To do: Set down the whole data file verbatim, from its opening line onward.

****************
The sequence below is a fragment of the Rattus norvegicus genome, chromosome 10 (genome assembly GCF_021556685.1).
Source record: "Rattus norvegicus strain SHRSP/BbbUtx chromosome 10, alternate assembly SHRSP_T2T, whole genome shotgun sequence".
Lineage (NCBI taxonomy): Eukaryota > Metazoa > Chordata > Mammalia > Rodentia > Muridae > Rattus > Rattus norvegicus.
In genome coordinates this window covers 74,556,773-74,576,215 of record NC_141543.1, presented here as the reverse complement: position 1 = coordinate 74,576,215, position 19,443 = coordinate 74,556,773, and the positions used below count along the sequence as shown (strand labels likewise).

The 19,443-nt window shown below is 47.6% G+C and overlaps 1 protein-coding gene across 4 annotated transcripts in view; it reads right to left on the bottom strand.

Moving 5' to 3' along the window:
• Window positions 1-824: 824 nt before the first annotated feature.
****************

The sequence below is a fragment of the Rattus norvegicus genome, chromosome 10 (genome assembly GCF_021556685.1).
Source record: "Rattus norvegicus strain SHRSP/BbbUtx chromosome 10, alternate assembly SHRSP_T2T, whole genome shotgun sequence".
Lineage (NCBI taxonomy): Eukaryota > Metazoa > Chordata > Mammalia > Rodentia > Muridae > Rattus > Rattus norvegicus.
In genome coordinates this window covers 74,556,773-74,576,215 of record NC_141543.1, presented here as the reverse complement: position 1 = coordinate 74,576,215, position 19,443 = coordinate 74,556,773, and the positions used below count along the sequence as shown (strand labels likewise).

The 19,443-nt window shown below is 47.6% G+C and overlaps 1 protein-coding gene across 4 annotated transcripts in view; it reads right to left on the bottom strand.

Moving 5' to 3' along the window:
• Window positions 1-824: 824 nt before the first annotated feature.